Stockport Town Hall, Friday 17th January 6.00pm - 8.00pm
Join us at the Stockport Town Hall on Friday 17th January for our young person's Question Time.
This is an opportunity for the local community and those across Greater Manchester to question a panel of National Politicians, Council Leaders and special guests on important issues to young people.
Tune into our live twitter feed here on Friday 17th January to ask questions live, leave comments and see what our panel say about the topics up for discussion.
- Angela Rayner – Shadow Secretary of State for Education – Deputy Labour Leadership contender
- Sir Graham Brady – Member of Parliament
- Mark Hunter – Lib Dem Cllr. Stockport
- Stuart Dunne – Deputy CEO Youth Focus North West
- Marcus Noden – Superintendent of Police
- Ricky Boleto - BBC Newsround Presenter and Reporter
Topics that will be discussed:
- Mental health services for young people
We'll be delving into how accessible mental health services are for young people across Greater Manchester, how wait times and the stigma surrounding mental health with the rise of social media are effecting the youth of today.
- Knife Crime
The NHS recorded around 330 cases of people being stabbed across the Greater Manchester police area last year. We'll be questioning the panel why they believe knife crime is on the rise and what should young people, if anything, be doing about it?
- Hate Crime
In 2019 the Greater Manchester Police closed up to 46% of hate crime cases with no suspects identified. Young people want to know why has this happened and what provisions are being put in place. Can our panel shed some light?
- Curriculum for life
Should Schools, Colleges and Sixth Forms be preparing young people for life, ensuring real skills are embedded within the curriculum? What would our panel think about teaching young people about taxes, finances and how to be a functioning adult?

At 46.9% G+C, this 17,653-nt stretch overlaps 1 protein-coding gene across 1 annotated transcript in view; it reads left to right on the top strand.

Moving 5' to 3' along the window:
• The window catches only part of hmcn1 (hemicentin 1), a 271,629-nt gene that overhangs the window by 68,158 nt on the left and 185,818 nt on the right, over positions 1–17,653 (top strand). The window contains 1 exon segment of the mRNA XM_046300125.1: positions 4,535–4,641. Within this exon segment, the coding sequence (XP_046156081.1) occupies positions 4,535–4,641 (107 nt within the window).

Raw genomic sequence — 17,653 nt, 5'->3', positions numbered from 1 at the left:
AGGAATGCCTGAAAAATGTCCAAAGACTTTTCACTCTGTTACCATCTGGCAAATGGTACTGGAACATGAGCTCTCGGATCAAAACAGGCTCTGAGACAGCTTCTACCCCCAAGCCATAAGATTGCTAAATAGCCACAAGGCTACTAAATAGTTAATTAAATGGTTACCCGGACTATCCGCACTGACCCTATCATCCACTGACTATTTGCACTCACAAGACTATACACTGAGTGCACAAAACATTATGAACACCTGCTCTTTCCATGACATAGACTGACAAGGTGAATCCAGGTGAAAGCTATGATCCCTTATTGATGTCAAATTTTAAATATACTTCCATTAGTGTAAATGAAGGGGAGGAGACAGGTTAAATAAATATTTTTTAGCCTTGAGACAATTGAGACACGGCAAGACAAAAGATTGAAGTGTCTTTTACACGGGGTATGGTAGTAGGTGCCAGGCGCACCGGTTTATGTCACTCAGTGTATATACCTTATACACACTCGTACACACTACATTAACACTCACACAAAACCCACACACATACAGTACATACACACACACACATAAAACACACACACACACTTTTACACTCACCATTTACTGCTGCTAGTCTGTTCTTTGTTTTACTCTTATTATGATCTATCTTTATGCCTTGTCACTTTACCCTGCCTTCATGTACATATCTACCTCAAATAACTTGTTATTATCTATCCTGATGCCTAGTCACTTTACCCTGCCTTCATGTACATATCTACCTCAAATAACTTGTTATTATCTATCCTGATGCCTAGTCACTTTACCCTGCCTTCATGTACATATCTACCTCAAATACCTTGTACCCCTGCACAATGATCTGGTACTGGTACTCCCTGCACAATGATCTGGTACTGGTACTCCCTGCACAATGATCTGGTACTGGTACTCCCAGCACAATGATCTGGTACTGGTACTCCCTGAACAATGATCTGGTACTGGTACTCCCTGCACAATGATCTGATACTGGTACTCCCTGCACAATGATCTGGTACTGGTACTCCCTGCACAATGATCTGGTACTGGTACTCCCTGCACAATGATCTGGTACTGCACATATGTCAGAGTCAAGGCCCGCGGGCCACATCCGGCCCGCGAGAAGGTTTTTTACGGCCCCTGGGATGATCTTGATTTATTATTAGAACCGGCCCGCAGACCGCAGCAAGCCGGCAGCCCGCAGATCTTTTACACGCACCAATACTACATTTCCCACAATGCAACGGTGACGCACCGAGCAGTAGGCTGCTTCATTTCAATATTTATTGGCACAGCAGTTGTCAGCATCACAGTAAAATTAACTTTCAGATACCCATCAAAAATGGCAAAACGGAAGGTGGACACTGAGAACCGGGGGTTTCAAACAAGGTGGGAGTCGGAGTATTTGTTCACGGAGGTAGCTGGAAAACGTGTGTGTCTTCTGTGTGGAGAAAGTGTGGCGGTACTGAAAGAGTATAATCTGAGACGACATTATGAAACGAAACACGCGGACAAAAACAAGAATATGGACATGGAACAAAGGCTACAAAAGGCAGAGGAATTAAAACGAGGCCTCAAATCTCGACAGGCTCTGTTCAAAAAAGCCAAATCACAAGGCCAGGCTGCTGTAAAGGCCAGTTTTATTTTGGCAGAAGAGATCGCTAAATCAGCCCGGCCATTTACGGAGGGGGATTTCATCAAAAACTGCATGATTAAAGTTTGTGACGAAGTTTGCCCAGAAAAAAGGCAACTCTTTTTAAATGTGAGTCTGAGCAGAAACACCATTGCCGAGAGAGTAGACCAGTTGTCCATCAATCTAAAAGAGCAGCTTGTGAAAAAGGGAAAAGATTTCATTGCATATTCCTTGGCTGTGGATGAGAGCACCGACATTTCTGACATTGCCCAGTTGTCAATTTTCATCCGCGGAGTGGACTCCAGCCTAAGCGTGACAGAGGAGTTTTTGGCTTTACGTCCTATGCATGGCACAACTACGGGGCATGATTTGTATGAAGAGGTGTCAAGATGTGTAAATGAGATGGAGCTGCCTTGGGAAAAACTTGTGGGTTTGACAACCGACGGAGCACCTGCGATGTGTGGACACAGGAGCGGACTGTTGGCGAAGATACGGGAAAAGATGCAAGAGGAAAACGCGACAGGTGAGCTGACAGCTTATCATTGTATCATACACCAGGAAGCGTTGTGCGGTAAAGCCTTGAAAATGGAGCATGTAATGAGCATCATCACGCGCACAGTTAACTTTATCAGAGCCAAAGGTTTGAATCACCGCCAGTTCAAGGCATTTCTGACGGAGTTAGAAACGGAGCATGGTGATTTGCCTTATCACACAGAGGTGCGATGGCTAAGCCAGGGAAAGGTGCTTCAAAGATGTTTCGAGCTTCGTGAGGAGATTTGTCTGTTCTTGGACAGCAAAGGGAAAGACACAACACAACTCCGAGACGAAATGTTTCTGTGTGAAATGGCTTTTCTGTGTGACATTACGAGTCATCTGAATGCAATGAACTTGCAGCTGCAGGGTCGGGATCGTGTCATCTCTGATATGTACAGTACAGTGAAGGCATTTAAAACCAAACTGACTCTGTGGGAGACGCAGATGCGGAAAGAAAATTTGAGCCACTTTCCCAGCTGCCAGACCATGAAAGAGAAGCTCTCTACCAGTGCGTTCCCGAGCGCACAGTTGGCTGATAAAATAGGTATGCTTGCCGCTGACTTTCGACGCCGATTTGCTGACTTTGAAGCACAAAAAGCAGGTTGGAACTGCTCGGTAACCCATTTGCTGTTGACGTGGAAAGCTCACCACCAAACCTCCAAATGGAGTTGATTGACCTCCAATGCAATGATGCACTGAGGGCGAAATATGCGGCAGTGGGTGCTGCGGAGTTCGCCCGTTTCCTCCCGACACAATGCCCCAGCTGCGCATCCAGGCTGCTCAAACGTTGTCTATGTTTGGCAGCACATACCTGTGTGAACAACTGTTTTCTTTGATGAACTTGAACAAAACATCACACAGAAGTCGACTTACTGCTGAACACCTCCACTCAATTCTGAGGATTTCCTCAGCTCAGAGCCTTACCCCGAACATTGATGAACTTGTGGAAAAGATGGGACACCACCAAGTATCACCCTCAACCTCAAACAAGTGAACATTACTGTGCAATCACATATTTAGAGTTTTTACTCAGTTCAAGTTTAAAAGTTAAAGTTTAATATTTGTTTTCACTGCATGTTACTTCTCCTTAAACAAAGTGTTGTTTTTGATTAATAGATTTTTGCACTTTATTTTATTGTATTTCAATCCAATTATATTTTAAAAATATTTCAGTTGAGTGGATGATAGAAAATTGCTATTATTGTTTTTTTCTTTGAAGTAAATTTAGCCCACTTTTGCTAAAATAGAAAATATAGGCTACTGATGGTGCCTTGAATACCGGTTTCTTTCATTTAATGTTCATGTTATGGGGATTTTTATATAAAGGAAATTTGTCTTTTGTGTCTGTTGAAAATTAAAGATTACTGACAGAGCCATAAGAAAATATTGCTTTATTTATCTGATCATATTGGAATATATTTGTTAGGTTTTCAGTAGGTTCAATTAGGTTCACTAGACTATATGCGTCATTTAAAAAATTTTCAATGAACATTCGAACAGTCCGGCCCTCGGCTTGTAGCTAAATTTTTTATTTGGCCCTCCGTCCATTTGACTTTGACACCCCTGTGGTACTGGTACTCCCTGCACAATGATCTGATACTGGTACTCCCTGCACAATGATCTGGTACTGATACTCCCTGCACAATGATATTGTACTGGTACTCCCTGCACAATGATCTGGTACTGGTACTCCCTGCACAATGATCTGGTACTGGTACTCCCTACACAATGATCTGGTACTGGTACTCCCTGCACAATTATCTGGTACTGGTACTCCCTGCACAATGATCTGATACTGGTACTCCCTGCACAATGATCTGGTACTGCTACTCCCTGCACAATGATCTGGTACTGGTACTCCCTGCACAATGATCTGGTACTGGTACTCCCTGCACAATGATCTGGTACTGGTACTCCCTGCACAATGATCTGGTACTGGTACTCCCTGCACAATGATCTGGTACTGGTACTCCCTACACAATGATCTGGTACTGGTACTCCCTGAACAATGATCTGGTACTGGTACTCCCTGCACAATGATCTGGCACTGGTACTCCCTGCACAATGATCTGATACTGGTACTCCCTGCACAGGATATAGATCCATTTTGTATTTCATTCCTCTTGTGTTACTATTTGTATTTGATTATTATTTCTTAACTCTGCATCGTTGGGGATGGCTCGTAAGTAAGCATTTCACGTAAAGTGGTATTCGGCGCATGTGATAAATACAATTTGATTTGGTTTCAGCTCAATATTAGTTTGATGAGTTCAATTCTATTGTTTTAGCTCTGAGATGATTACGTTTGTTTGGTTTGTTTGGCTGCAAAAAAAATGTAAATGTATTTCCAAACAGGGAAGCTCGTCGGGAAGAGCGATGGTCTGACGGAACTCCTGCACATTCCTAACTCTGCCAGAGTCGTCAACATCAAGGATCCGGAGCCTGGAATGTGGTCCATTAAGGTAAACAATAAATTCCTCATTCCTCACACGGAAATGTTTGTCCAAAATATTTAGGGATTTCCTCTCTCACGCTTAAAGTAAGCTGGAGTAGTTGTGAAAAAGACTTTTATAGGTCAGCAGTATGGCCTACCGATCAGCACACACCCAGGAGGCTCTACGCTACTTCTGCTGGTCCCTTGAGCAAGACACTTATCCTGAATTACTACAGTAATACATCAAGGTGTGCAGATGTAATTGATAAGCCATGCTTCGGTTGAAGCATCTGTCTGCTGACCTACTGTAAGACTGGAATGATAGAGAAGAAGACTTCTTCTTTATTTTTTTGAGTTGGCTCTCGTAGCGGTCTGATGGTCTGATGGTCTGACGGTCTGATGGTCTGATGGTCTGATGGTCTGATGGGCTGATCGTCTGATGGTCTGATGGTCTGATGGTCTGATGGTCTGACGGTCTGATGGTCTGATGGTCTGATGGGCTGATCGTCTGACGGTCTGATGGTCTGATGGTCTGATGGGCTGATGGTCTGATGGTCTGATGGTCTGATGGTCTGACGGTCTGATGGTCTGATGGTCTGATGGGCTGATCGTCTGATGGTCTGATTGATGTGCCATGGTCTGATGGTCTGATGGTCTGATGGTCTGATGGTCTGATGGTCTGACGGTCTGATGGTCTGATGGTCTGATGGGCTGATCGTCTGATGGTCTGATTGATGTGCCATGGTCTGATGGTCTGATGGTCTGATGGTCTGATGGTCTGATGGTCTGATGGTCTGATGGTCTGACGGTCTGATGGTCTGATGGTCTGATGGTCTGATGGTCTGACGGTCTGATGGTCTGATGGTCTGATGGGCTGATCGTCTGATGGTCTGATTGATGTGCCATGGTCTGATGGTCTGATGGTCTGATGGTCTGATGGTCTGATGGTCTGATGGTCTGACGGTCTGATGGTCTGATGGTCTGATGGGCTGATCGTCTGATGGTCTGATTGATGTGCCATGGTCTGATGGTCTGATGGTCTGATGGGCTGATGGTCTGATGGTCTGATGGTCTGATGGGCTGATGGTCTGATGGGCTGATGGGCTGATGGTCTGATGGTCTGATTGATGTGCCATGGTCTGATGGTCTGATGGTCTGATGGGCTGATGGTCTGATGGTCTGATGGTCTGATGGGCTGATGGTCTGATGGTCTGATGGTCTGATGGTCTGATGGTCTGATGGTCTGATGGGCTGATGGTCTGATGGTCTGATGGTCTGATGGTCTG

- Votes for 16s
In 2019 we held an election for students who do not have the right to vote (Under 18s). Over 230 students voted in the Mock General Election, with a result very different to the outcome of the national.
"At age 16, our young learners are vital members in their communities, where they know and care about local issues. 16 and 17 year olds are actively holding classroom conversations that support informed voting choices. By comparison, age 18 is a year of intense transitions for most young people, making it a challenging time to establish new voting habits. As a result, many young people currently do not begin voting until their late twenties." - College Student Council, 2019.
What would our panel have to say about this statement?
- The Environment
Our World is burning around us and young climate activists are overwhelmed by the enormity of the crisis— but are they right to have no hope for the future? What would our panel say about young people across the globe skipping classes on a Friday to protest global warming, joining the likes of Extinction Rebellion?
Can't make the event?
Submit a question online and we'll ask the panel on your behalf: